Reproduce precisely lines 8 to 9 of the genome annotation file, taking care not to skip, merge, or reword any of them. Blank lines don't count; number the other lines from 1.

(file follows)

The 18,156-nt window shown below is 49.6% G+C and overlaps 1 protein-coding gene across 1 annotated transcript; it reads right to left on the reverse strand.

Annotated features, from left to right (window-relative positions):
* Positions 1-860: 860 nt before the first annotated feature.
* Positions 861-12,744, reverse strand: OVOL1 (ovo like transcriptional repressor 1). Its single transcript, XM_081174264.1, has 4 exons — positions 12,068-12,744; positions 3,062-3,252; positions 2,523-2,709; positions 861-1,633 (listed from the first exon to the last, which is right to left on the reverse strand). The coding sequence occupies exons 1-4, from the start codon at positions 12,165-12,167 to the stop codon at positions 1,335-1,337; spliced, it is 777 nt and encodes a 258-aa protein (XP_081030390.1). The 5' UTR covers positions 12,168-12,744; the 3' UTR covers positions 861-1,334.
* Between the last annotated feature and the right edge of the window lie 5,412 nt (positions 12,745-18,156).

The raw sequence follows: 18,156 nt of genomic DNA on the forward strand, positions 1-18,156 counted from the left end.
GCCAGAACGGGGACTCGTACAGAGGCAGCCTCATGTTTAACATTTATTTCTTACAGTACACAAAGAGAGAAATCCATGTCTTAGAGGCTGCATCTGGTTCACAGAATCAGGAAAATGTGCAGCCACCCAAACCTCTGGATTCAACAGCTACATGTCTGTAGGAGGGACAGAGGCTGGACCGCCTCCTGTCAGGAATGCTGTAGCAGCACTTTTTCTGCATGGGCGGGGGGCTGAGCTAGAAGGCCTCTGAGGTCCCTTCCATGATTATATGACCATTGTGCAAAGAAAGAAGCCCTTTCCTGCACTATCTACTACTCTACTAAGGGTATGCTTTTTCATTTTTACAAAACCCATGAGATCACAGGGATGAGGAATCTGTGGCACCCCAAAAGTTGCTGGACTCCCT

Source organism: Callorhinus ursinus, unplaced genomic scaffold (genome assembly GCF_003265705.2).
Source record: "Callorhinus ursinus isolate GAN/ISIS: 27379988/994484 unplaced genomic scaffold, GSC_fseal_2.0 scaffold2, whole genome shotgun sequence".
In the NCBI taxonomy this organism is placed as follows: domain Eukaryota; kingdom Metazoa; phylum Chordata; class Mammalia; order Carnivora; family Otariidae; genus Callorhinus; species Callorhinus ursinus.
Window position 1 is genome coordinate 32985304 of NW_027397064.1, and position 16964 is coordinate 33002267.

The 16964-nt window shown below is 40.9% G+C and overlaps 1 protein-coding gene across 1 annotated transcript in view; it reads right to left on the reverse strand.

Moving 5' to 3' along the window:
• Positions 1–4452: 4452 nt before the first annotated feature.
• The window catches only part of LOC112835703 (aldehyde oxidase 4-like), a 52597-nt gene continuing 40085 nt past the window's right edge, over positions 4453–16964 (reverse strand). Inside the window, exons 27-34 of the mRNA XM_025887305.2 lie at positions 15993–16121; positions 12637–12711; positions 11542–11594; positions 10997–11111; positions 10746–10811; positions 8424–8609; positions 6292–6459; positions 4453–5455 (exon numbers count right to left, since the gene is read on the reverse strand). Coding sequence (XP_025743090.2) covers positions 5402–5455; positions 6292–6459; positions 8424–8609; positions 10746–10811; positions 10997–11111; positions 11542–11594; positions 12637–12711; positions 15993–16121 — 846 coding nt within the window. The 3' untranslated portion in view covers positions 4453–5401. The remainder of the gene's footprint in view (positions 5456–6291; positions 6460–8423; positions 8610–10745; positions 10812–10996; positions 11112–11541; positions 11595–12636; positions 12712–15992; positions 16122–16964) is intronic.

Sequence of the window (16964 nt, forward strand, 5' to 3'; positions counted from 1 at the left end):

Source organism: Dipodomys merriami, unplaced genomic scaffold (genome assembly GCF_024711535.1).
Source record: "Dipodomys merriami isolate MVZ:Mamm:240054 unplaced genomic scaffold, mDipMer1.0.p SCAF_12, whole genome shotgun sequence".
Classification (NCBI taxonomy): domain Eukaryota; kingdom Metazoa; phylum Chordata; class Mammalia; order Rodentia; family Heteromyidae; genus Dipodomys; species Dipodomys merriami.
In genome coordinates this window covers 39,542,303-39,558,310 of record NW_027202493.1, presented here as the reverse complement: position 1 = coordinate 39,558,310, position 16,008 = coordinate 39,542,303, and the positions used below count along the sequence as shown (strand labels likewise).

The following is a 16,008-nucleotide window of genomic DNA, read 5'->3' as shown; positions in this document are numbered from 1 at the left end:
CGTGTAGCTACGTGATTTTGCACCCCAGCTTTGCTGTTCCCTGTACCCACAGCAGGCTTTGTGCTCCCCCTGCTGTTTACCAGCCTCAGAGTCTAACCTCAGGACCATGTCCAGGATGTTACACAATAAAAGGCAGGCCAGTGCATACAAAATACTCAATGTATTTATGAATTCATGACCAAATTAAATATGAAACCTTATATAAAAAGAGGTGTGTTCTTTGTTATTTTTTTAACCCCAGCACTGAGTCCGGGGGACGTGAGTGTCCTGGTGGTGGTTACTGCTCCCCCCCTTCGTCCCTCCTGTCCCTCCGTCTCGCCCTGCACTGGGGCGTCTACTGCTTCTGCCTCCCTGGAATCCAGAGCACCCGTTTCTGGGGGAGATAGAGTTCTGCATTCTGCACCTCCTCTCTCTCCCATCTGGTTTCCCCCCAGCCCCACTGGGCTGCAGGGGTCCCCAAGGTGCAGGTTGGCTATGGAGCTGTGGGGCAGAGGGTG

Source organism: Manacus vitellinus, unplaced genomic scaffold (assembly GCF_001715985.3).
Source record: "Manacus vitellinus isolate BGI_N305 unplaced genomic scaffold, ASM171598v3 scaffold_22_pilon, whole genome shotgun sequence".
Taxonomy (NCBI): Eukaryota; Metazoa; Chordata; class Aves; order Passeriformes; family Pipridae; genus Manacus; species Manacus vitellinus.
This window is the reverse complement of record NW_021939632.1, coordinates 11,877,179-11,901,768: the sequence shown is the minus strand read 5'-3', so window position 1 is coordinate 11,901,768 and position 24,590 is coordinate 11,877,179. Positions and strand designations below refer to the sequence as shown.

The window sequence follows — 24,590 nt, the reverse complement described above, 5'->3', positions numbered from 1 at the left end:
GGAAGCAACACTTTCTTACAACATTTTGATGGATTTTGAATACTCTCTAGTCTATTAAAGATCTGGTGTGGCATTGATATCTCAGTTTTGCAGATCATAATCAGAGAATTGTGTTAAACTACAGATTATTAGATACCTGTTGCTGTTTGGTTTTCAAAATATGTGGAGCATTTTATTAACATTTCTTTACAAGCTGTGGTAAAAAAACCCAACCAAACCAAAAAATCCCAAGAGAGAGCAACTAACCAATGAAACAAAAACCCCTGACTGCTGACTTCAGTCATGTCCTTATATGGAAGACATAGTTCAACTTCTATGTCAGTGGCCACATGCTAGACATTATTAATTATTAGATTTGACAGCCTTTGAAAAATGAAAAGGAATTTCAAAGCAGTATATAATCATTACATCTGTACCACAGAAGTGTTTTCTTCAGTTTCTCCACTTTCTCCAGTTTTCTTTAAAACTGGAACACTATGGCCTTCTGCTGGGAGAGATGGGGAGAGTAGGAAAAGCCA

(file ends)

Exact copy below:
Source organism: Callorhinus ursinus, unplaced genomic scaffold (genome assembly GCF_003265705.2).
Source record: "Callorhinus ursinus isolate GAN/ISIS: 27379988/994484 unplaced genomic scaffold, GSC_fseal_2.0 scaffold2, whole genome shotgun sequence".